I hated high school.
I was in the Class of ’68, but it wasn’t Rydell High and I sure as hell wasn’t anyone noticeable, even in a class of 50. Hell, when graduation rolled around, I was tied for 25th in class rank, a C student in English even though I had received a Creative Writing Award and had performed as part of a “Simon & Garfunkel” duo at multiple events in the last three semesters.
Oh, I dated quite a bit that last year and a half, and had a couple of “steady” girlfriends. Through it all, however, I felt as if I was just going through the motions. I was playing the part, even when I didn’t know the lines. I couldn’t wait to get to college.
Eight miles away. Hey, when you are a C student and your guidance counselor can’t even recognize you despite the fact you dated his daughter for three months, you’re not going to have many options. Still, I was away from home, at least during the day—I commuted the first semester….
OK, OK. Yeah. That sucked. How much money did you have in the fall of 1968? But I was in COLLEGE! I didn’t have to be there at 8:00 AM (wait, yes, I did!), or follow a damned bell schedule until 3:25 PM. I only had FOUR classes!! On top of that, they were EASY!!
Between classes I could sit in the Student Union and drink coffee and talk to people from all over the US. Some of them weren’t even white! My math instructor knew how to explain things, so I got an A in a class that covered the same material I’d failed as a high school junior. My English prof couldn’t do anything but point out comma faults, as usual, so I didn’t learn anything about composition for a few years yet, but I had a lit class that let me READ and actually talk to someone who had something interesting to add to the text!
And I made friends. No. I gained family. I swear. There are many, many people I met as an undergrad who are as important to me as any member of my blood family. Some of them know me better (and have vowed to keep the secrets!).
Those four years in college were awesome. I had some unbelievable successes and some soul-shattering failures, but they were ALL MINE, and I had people around me (including my parents) who could help me start over or change direction. Most of all, I had the time and opportunities to explore LIFE!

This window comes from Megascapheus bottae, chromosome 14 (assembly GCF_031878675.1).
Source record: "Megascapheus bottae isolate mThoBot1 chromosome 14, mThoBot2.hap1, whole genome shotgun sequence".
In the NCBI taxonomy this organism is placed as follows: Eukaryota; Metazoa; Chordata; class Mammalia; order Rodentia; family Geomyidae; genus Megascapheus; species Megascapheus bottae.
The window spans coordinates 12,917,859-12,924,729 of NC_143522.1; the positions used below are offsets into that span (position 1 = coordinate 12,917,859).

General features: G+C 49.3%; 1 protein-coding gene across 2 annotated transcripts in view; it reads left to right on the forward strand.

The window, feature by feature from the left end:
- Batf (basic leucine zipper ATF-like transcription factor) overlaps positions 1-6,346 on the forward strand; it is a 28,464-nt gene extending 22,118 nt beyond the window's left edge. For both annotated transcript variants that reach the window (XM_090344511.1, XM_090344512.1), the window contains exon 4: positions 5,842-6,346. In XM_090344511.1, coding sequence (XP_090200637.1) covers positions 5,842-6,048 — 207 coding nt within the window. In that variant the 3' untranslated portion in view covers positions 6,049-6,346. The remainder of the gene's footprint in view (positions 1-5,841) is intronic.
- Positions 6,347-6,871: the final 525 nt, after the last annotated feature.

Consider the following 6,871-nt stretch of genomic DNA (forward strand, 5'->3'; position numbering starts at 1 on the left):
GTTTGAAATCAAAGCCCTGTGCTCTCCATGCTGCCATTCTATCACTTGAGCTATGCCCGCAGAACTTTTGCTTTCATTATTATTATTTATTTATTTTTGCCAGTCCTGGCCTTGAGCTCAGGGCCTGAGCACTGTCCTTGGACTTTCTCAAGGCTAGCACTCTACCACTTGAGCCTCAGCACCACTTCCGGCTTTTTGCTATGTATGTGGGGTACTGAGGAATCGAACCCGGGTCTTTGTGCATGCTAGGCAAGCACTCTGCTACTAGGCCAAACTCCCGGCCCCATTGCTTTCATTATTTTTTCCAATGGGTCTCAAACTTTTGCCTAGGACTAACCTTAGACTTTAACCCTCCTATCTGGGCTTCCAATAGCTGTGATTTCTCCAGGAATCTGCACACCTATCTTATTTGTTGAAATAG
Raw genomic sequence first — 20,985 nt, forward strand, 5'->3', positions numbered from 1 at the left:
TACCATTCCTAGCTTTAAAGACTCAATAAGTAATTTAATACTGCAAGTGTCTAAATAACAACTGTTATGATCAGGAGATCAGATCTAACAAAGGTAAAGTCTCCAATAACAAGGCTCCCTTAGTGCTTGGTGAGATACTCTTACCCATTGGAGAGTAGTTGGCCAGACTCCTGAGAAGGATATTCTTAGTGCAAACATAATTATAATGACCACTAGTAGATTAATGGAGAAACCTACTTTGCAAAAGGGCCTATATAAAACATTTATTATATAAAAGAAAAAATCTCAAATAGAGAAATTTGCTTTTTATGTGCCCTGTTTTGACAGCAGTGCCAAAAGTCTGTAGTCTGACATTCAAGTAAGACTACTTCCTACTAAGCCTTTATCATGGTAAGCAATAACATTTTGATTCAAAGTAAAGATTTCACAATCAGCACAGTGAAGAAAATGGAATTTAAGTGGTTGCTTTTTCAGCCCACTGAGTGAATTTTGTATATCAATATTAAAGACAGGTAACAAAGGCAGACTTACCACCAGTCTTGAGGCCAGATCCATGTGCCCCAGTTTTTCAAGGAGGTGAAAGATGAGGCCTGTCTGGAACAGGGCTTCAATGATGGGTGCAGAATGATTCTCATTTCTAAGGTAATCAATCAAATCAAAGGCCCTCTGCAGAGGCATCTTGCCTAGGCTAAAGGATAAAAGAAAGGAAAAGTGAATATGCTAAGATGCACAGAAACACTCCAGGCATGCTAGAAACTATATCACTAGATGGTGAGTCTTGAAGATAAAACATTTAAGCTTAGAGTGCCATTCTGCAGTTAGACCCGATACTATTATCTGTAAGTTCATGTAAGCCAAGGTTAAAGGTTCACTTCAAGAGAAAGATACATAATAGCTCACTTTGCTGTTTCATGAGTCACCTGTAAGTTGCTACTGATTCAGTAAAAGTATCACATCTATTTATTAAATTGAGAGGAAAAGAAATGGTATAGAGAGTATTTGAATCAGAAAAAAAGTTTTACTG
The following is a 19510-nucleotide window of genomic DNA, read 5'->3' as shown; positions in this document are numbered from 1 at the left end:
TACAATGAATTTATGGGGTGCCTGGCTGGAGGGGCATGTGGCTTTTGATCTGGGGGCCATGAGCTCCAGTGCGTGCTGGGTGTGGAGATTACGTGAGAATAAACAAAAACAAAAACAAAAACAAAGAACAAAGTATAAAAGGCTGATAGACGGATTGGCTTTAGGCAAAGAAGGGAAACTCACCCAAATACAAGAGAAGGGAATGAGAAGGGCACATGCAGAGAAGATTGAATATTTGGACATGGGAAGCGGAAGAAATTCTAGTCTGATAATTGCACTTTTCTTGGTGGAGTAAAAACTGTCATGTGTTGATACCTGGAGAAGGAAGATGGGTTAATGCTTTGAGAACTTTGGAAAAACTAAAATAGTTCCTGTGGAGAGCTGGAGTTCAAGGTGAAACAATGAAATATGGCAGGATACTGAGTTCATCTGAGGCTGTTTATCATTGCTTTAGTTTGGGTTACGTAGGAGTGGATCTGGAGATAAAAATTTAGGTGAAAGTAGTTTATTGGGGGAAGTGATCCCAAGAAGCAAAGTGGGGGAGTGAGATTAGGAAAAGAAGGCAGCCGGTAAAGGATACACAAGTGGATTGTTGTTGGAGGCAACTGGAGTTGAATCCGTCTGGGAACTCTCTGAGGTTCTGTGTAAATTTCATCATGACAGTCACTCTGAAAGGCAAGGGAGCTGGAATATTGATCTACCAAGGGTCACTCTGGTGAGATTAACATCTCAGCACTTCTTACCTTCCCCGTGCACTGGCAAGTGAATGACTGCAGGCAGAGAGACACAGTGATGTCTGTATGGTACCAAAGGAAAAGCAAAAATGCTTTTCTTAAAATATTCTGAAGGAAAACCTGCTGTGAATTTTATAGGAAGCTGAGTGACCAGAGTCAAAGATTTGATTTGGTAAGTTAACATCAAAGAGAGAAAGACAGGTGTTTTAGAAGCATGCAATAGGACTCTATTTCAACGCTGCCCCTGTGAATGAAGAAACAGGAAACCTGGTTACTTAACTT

High school for me had simply been elementary school for older students—too many missed opportunities and inept authorities. If it hadn’t been for the mediocre library (I think I own more books now), I’m not sure I would have learned much of anything. I was bullied by classmates and faculty, ignored by almost everyone, ostracized and penalized and abused like an ugly dog. When I had had enough and fought back, I was simply punished more. In my “old age,” it is hard for me to remember specifics, I think simply because I have a tendency to erase from my memory what doesn’t really matter. At the same time, I remember people who were both my friends and fellow combatants, and have a tendency to mostly remember only the good things about our relationships. I’ve mellowed. It’s better that way.
My memories of my four years as an undergrad, however, are primarily of the most wonderful experiences of my young life. I’m sure my foggy memory has put a haze of good feeling around some of them, but, I’ll take it. I prize those memories, and I’ll argue with anyone who was there and has a different recollection, and tell him or her that there was too much beer or whiskey to remember exactly…or too many years. And then I’ll be more than happy to give that good friend a bear hug and say, “Thanks, for the memories.”
It was my best start.